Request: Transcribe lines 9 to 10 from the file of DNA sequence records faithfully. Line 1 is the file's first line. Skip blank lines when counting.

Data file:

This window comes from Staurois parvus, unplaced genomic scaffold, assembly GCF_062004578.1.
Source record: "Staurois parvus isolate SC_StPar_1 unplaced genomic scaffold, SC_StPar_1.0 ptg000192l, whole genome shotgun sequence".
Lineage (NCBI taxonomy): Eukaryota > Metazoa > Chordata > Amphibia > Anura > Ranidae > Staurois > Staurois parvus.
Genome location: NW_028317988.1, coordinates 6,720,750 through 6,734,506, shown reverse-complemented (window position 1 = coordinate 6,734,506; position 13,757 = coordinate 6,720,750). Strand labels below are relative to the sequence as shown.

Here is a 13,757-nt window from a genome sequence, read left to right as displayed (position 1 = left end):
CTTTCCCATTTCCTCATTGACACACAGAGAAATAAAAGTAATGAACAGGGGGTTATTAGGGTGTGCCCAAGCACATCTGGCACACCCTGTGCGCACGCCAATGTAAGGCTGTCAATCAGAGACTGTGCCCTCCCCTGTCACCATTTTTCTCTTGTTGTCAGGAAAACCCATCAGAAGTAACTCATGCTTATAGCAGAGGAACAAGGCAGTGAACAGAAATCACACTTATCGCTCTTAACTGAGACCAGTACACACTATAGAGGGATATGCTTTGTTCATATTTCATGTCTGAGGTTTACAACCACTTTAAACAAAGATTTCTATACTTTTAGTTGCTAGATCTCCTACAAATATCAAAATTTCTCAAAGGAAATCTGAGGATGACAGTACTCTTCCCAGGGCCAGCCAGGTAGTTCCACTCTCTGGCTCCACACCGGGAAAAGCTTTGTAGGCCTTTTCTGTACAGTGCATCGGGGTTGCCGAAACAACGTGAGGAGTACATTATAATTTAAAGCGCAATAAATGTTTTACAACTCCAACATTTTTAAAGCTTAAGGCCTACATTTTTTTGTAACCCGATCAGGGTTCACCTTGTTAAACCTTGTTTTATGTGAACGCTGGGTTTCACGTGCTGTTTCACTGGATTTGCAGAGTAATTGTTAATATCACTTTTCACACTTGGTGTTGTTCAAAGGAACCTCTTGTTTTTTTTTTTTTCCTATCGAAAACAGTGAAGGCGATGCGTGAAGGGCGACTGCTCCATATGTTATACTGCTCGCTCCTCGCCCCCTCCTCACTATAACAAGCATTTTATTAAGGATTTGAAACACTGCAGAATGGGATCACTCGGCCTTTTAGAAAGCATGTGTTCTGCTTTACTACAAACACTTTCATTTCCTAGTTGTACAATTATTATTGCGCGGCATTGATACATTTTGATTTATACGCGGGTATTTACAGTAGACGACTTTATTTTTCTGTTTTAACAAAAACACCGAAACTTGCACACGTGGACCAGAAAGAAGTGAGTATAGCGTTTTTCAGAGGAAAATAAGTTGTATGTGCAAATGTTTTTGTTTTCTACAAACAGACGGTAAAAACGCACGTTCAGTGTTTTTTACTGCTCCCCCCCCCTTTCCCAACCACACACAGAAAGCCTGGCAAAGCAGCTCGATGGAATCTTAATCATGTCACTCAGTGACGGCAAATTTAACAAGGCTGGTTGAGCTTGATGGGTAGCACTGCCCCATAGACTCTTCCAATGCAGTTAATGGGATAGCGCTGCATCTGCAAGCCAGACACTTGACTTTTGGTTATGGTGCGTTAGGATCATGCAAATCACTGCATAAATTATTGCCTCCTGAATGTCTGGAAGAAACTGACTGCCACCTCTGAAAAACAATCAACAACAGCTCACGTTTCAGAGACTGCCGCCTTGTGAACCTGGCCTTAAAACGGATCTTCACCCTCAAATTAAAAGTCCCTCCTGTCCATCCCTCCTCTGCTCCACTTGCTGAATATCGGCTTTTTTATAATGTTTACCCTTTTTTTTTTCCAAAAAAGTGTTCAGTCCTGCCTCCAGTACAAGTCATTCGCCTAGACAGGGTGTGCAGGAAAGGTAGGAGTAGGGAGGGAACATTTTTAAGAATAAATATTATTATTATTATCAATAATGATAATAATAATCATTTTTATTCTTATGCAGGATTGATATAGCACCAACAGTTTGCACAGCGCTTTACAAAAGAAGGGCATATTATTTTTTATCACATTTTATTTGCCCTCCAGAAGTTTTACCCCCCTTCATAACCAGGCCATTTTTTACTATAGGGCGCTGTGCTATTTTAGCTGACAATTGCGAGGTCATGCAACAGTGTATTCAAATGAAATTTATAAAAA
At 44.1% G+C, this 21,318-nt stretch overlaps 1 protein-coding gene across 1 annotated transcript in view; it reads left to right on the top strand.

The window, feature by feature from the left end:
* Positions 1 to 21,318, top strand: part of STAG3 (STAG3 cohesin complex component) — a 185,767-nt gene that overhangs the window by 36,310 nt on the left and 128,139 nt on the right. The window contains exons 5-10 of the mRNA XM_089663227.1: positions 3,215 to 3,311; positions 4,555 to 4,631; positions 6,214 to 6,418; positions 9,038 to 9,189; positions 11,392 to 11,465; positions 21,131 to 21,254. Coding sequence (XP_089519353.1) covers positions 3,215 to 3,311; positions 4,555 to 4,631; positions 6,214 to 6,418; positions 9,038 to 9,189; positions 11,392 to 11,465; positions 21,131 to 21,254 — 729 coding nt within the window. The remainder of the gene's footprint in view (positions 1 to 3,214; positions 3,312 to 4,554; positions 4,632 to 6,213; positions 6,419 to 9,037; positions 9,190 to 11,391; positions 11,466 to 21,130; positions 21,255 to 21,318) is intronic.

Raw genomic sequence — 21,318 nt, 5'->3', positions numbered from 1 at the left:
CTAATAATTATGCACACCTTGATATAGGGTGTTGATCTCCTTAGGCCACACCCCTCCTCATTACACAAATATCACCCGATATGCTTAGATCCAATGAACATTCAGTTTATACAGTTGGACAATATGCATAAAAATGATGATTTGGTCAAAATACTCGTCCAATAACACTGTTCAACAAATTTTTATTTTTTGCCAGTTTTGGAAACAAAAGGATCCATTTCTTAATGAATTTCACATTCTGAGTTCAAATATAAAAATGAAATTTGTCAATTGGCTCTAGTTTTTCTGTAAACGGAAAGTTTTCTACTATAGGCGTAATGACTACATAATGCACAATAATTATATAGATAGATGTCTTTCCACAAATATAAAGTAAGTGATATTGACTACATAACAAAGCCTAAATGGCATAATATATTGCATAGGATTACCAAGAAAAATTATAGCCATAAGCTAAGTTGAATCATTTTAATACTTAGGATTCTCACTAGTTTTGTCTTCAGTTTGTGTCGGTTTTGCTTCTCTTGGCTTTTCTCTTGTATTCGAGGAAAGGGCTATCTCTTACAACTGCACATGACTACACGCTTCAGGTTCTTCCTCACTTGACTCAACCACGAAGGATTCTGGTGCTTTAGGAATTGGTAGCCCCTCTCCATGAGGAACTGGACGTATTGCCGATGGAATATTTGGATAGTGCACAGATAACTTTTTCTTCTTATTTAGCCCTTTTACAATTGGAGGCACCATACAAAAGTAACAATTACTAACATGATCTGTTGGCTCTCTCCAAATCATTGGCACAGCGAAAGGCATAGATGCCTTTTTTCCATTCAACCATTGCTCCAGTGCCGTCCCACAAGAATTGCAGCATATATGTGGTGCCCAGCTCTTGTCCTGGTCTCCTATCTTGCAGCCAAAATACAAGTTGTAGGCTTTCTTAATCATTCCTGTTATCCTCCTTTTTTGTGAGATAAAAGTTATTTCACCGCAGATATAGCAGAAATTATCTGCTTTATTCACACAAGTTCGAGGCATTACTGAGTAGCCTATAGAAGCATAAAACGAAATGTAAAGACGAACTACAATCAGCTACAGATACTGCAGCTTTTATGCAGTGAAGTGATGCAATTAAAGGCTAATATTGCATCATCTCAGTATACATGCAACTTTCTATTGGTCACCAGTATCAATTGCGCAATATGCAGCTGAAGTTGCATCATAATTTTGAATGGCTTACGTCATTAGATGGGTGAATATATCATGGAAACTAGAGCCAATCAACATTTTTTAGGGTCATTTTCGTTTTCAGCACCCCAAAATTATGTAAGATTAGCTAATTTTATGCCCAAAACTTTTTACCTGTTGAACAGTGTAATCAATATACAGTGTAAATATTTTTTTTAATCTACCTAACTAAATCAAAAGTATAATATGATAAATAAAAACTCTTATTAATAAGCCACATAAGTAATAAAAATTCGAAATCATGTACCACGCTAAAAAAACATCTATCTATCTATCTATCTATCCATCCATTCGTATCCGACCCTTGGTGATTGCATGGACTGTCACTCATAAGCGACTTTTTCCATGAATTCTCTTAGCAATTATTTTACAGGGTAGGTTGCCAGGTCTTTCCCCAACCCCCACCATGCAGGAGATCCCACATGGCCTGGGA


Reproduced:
* Positions 1 to 21,318, top strand: part of STAG3 (STAG3 cohesin complex component) — a 185,767-nt gene that overhangs the window by 36,310 nt on the left and 128,139 nt on the right. The window contains exons 5-10 of the mRNA XM_089663227.1: positions 3,215 to 3,311; positions 4,555 to 4,631; positions 6,214 to 6,418; positions 9,038 to 9,189; positions 11,392 to 11,465; positions 21,131 to 21,254. Coding sequence (XP_089519353.1) covers positions 3,215 to 3,311; positions 4,555 to 4,631; positions 6,214 to 6,418; positions 9,038 to 9,189; positions 11,392 to 11,465; positions 21,131 to 21,254 — 729 coding nt within the window. The remainder of the gene's footprint in view (positions 1 to 3,214; positions 3,312 to 4,554; positions 4,632 to 6,213; positions 6,419 to 9,037; positions 9,190 to 11,391; positions 11,466 to 21,130; positions 21,255 to 21,318) is intronic.

Raw genomic sequence — 21,318 nt, 5'->3', positions numbered from 1 at the left: